Norwegian government to increase energy bills subsidy to 80 percent

Norway’s government says it will further increase a subsidy for energy bills as households struggle with rising electricity prices.

Pictured are power lines in Drammen, south-east Norway.
The government has said it will increase the share of the bill it covers. Pictured are power lines in Drammen, south-east Norway where prices have been high. Photo by Anna Valberg on Unsplash

Following calls from other parties and pressure groups, the government will increase its support package aimed at helping households feel the squeeze of record energy prices.

“We have a power system that is reliant on precipitation, reservoir levels and the energy situation in Europe. This has put us in an extreme situation lately with sky high prices. The market does not take social considerations into account, but we (the government) can do that,” Prime Minister Jonas Gahr Støre told newspaper VG.

The original package was brought in December and saw the government pick up 55 percent of the bill when the spot price, the cost of raw energy firms pay, rises above 70 øre per kilowatt hour.

The opposition and critics subsequently said that the scheme wasn’t enough. The government subsequently said it will cover 80 percent of electricity bills, subject to a vote in parliament.

The Socialist Left Party, which the country’s minority government relies on for pushing proposals through parliament, has said it would back the increased subsidy, giving the added support a majority.

READ ALSO: Five things that are becoming more expensive in Norway (and why)

The consumption cap of 5,000 kilowatt hours will remain in place. The increased support will raise the estimated cost of the package to around 8.9 billion kroner, the energy ministry said in a statement.

According to calculations by business and finance publication E24, the new support scheme will shave around a third of household energy bills, based on a consumption of 2,000-kilowatt hours at an average price of around 1.50 kroner.

The new subsidy will apply from January, meaning the deduction will appear on the bill for that month when it arrives in February.

The scheme began in December 2021 and will run until March of this year.

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Cost of living: Why food prices in Norway are going up from Friday

Shoppers' food bills in Norway will become more expensive as the prices of groceries in the country's largest supermarkets will be adjusted on Friday.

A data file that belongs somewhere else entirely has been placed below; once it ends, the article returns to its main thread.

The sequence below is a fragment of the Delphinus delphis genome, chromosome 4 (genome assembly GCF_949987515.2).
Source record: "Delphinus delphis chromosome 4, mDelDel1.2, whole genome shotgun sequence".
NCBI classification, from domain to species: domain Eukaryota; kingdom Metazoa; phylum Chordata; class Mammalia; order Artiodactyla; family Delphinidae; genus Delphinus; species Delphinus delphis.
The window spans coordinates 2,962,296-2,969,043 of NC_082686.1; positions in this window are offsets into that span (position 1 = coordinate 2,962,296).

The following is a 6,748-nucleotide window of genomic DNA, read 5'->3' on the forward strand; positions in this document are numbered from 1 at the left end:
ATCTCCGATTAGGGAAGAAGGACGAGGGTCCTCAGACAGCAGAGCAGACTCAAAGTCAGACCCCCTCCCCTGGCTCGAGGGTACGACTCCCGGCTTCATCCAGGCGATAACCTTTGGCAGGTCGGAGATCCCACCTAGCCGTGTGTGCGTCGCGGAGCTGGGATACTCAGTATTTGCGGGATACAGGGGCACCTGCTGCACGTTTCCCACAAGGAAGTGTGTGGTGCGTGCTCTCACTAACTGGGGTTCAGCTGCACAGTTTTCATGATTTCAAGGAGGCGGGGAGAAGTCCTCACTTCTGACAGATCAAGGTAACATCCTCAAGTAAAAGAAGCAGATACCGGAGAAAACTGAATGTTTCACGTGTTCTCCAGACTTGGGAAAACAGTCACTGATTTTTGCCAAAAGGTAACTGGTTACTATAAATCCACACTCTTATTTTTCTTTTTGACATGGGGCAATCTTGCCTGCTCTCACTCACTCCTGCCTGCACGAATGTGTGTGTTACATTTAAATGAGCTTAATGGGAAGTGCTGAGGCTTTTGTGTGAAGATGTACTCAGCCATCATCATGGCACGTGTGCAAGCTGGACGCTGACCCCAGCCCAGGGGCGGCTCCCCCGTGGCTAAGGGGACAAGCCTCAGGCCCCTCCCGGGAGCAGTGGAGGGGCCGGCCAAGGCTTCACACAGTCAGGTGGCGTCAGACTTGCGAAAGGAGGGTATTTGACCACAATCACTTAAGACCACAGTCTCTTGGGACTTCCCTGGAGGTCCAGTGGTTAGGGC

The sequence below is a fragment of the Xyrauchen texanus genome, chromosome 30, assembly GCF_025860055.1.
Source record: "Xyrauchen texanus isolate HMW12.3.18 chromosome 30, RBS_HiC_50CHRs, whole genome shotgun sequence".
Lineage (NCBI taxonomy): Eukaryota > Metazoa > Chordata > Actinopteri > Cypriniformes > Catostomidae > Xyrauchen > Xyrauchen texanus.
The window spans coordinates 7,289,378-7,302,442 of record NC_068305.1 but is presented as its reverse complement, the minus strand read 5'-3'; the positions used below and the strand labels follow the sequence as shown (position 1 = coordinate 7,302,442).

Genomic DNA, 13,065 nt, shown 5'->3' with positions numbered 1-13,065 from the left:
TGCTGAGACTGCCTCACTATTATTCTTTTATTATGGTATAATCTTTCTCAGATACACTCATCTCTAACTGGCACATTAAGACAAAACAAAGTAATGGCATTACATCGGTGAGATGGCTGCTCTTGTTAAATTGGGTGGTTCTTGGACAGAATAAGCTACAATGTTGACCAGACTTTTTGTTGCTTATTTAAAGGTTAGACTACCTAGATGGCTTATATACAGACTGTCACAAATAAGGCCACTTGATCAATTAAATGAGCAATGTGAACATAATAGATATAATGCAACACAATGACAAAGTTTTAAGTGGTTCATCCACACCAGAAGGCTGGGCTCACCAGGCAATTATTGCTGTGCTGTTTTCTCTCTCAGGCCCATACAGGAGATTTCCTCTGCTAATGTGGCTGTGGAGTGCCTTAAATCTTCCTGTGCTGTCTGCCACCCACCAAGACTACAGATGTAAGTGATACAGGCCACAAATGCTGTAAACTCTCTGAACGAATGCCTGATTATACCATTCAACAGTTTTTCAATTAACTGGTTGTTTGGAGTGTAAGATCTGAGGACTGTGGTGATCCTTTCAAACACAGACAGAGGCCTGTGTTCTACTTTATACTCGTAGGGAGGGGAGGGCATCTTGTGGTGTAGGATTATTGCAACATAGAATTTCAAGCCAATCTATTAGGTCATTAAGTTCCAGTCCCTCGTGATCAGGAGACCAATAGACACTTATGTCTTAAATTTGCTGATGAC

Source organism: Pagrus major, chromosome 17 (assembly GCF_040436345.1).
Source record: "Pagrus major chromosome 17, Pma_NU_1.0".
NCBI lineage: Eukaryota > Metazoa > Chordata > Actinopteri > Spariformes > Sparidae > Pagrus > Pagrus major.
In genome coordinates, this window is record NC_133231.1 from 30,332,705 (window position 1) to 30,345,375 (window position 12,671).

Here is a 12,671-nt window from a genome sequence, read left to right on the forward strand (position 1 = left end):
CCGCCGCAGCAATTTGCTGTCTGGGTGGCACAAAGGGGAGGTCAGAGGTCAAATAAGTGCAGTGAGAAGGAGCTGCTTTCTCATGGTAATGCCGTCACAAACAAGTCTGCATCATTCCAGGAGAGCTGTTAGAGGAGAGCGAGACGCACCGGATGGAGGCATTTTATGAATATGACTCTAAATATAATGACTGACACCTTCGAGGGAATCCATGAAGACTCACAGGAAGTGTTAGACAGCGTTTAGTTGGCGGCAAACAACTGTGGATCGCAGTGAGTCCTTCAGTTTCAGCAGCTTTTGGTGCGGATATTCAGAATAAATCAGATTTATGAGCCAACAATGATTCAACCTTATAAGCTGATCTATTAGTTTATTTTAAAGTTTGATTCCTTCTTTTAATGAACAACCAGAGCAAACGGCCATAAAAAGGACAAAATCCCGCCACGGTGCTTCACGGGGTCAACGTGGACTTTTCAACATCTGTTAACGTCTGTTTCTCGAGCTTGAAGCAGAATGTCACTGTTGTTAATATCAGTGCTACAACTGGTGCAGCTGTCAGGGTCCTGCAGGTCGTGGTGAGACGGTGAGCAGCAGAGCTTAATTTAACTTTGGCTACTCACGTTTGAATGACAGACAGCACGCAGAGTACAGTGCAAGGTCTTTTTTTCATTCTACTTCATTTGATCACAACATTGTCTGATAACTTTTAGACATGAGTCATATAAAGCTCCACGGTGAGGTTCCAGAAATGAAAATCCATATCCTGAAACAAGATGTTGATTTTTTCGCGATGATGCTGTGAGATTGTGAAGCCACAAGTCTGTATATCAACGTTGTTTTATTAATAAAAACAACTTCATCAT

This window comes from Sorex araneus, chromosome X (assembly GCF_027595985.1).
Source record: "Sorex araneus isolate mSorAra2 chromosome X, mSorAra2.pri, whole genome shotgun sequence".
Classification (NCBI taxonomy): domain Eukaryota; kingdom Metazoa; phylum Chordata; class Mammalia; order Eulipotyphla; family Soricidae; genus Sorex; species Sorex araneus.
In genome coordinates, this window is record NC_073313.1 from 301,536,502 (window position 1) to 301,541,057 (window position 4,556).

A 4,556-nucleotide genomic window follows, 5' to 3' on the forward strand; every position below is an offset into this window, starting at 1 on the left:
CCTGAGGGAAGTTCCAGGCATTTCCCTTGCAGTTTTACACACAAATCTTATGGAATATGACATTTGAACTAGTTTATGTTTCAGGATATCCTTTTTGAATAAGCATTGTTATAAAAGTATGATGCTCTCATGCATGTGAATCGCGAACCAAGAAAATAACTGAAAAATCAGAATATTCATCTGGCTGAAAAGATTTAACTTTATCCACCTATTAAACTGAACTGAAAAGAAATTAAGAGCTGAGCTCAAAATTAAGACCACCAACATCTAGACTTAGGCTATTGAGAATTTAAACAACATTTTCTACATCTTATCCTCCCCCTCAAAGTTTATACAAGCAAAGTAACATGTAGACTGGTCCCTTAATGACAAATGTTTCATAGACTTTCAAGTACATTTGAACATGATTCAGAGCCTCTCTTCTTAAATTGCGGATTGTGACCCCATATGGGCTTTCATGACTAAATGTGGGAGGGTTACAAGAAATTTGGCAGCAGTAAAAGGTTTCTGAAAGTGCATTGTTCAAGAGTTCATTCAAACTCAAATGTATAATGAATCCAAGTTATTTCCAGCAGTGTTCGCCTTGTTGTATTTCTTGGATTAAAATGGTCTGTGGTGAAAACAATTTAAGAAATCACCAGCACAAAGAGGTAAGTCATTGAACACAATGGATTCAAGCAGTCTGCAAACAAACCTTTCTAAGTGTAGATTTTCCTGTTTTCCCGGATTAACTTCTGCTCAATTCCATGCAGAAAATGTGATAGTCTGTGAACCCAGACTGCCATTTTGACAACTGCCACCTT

Cost of living: Why food prices in Norway are going up from Friday

Supermarkets in Norway are likely to introduce widescale price rises on July 1st. Each year, supermarkets raise their prices twice, once in February and once in July. 

Shoppers can expect to see “noticeable price increases”, according to a group which owns two supermarket chains in Norway. 

“There is no doubt that there will be price increases, noticeable price increases,” director of business policy and government contact at Norgesgruppen, Bård Gultvedt, told newspaper VG

Why are food prices going up? 

Norgesgruppen owns the supermarket chains Meny and Kiwi. Gultvedt said that suppliers had put their prices up significantly. 

“We have experienced that the suppliers have come to us and asked for abnormally high price increases, and then we have negotiated,” Gultvedt said. 

Producer Orkla has also warned of significant price rises. 

“We are facing the most serious situation I have been in during my 31 years in the Norwegian food industry,” Håkon Mageli, executive VP of Orkla, told VG. 

Mageli pointed to higher raw material prices and a sharp increase in energy costs as to why suppliers and producers are pushing prices up. 

In the longer term, he pointed to fertilizer prices as worrying producers and suppliers. 

READ ALSO: Five essential tips for saving money on food shopping in Norway

How much will prices go up? 

The average family in Norway could end up spending 14,300 kroner more on food shopping this year due to increasing prices. 

Food prices rose by 4.5 percent earlier this year, according to national data agency Statistics Norway. Consumer economist Cecile Tvetendstrand told VG that this corresponded to a family with two adults and two kids spending an extra 7,000 kroner on food annually. 

If food prices increase by another five percent, it would add another 7,300 kroner to the average shopping bill for a family of four. 

However, how much food has risen following supermarket adjustments is currently unclear. 

Analyst Christian Anton Smedshaug from Agri Analyze has said the price for some products would rise between one to three percent, while others will see hikes of more than ten percent. 

Producer Notura has said that the price of meat and eggs will see a high price increase and that, according to an overall assessment from the company, that increases will generally be around five percent across the board.

Rema and Coop Norge SA have both announced that customers should expect rises to rise too. 

Supermarkets asked to take their share of the bill 

Minister of Agriculture Sandra Borch has asked food chains and supermarkets to not pass on all the costs to consumers. 

“It is not me as Minister of Agriculture who sets the price of food. It is set by suppliers and grocery chains. I urge and assume that they do not increase the price of food more than they have to,” Borch told business and financial site E24

The minister said that a record 10.9 billion agricultural package given to farmers to help tackle increased costs and keep farming viable without massively increasing prices was the government’s contribution to curbing food inflation. 

“The government is concerned that food prices should not rise so much. Precisely for this reason, it was important to land an agricultural settlement that is historically high,” she said.